Verdigris Valley Farm
    Altoona, Kansas
     
  4. .netDude

    .netDude Well-Known Member

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    Swiss are triple purpose; good amount of milk / butterfat; lot's of beef; good draft animals. Plus they are calm and gentle (for the most part...can have ornery ones just like any other breed).
     
  5. trnubian

    trnubian Twin-Reflection Nubians

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    Sorry for getting back so late!

    Thanks for all the information!

    So no one has ever heard of a dairy selling heifer calves? Do they keep them ALL as replacements?
     
  6. farmergirl

    farmergirl Well-Known Member Supporter

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    Do you think I could find a decent Brown Swiss in Texas?
     
  7. farmergirl

    farmergirl Well-Known Member Supporter

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    I've wondered about this very thing myself, as I'm in the market for a couple heifer calves, both beef and dairy breeds. Will post back when I find out if the local Jersey dairy parts with any of the heifer calves.
     
  8. NightHawk

    NightHawk Active Member

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    I've raised a few Jerseys, they are sweet. Their milk is about half and half, good if you like cream or make alot of butter. Only thing is after they calve, since their milk is so rich they sometimes can't get up for lack of calcium. But a shot of calcium will get them right up. Had one Swiss, meanest dang thing, but that was only one.
     
  9. dk_40207

    dk_40207 Well-Known Member

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    A heifer from a dairy(provided that it's not a very small dairy:) ) will likely be afraid of you--which can be dangerous(our girl, although not from a dairy, was very afraid of us at first because she hadn't had much human contact in awhile). It took alot of blood, sweat, and tears to get her to be the kittycat she is now. I WOULDNOT go through that again! I contacted af ew dairys and they wanted to sell me 3/4 heifers....still for about 800-1000 dollars--not guaranteed bred, either...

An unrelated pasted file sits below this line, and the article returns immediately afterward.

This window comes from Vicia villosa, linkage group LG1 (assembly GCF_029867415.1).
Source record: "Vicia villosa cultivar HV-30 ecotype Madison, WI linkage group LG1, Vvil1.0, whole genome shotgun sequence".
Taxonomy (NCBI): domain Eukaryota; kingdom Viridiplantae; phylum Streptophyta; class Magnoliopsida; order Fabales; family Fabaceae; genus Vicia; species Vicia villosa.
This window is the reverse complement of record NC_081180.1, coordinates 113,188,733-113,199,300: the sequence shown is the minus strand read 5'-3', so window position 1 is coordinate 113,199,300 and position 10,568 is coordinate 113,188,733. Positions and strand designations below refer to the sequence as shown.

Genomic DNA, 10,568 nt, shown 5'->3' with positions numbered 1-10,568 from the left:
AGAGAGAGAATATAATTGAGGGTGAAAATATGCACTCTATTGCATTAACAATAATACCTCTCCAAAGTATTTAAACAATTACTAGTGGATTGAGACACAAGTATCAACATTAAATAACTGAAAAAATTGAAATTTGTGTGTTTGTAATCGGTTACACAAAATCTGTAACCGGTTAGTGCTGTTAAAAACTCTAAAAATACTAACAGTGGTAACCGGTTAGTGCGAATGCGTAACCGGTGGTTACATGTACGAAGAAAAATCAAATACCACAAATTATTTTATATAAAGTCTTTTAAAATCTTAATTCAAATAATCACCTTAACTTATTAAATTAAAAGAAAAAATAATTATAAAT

10. Jennifer L.

    Jennifer L. Well-Known Member Supporter

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    Um, about the milk fever, that's a genetic thing that has nothing to do with the richness of the milk. Milk fever is caused by the parathyroid glands not being up to speed on Calcium transport/absorption. When the cow is dry, she doesn't need large amounts of Ca, so the parathyroids get used to this low level. When the cow bags up to freshen, the parathyroids are supposed to ramp up and get Ca transport all set. If this doesn't happen, the cow will simply start taking more Ca from the blood than she can stand, and this is milk fever. Which is why you don't milk fresh cows out all the way for at least a couple of milkings, to give the cow a chance to get the Ca issue settled and avoid milk fever.

    Jennifer